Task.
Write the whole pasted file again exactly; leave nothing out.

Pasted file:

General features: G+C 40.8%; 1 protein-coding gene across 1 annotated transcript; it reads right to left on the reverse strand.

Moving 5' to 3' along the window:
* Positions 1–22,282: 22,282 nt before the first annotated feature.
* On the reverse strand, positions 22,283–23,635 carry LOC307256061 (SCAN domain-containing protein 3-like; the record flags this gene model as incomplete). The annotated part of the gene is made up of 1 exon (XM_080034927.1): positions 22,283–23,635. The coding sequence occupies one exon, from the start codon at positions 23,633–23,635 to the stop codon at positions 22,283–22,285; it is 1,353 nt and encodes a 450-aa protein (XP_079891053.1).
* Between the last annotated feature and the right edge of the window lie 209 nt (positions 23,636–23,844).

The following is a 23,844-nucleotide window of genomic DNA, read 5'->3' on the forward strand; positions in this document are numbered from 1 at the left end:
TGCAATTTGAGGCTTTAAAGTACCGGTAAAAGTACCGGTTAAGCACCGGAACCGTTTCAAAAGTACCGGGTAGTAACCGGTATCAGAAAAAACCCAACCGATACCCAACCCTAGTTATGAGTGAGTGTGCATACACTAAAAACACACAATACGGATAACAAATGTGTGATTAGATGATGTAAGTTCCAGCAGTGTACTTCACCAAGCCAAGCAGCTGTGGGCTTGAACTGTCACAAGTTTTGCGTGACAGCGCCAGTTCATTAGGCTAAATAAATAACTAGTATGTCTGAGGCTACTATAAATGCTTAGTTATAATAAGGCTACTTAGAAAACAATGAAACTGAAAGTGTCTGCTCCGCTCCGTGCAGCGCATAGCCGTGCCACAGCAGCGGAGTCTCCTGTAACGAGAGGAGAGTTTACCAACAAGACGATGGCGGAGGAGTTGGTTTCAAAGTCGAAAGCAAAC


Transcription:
General features: G+C 40.8%; 1 protein-coding gene across 1 annotated transcript; it reads right to left on the reverse strand.

Moving 5' to 3' along the window:
* Positions 1–22,282: 22,282 nt before the first annotated feature.
* On the reverse strand, positions 22,283–23,635 carry LOC307256061 (SCAN domain-containing protein 3-like; the record flags this gene model as incomplete). The annotated part of the gene is made up of 1 exon (XM_080034927.1): positions 22,283–23,635. The coding sequence occupies one exon, from the start codon at positions 23,633–23,635 to the stop codon at positions 22,283–22,285; it is 1,353 nt and encodes a 450-aa protein (XP_079891053.1).
* Between the last annotated feature and the right edge of the window lie 209 nt (positions 23,636–23,844).

The following is a 23,844-nucleotide window of genomic DNA, read 5'->3' on the forward strand; positions in this document are numbered from 1 at the left end:
TGCAATTTGAGGCTTTAAAGTACCGGTAAAAGTACCGGTTAAGCACCGGAACCGTTTCAAAAGTACCGGGTAGTAACCGGTATCAGAAAAAACCCAACCGATACCCAACCCTAGTTATGAGTGAGTGTGCATACACTAAAAACACACAATACGGATAACAAATGTGTGATTAGATGATGTAAGTTCCAGCAGTGTACTTCACCAAGCCAAGCAGCTGTGGGCTTGAACTGTCACAAGTTTTGCGTGACAGCGCCAGTTCATTAGGCTAAATAAATAACTAGTATGTCTGAGGCTACTATAAATGCTTAGTTATAATAAGGCTACTTAGAAAACAATGAAACTGAAAGTGTCTGCTCCGCTCCGTGCAGCGCATAGCCGTGCCACAGCAGCGGAGTCTCCTGTAACGAGAGGAGAGTTTACCAACAAGACGATGGCGGAGGAGTTGGTTTCAAAGTCGAAAGCAAAC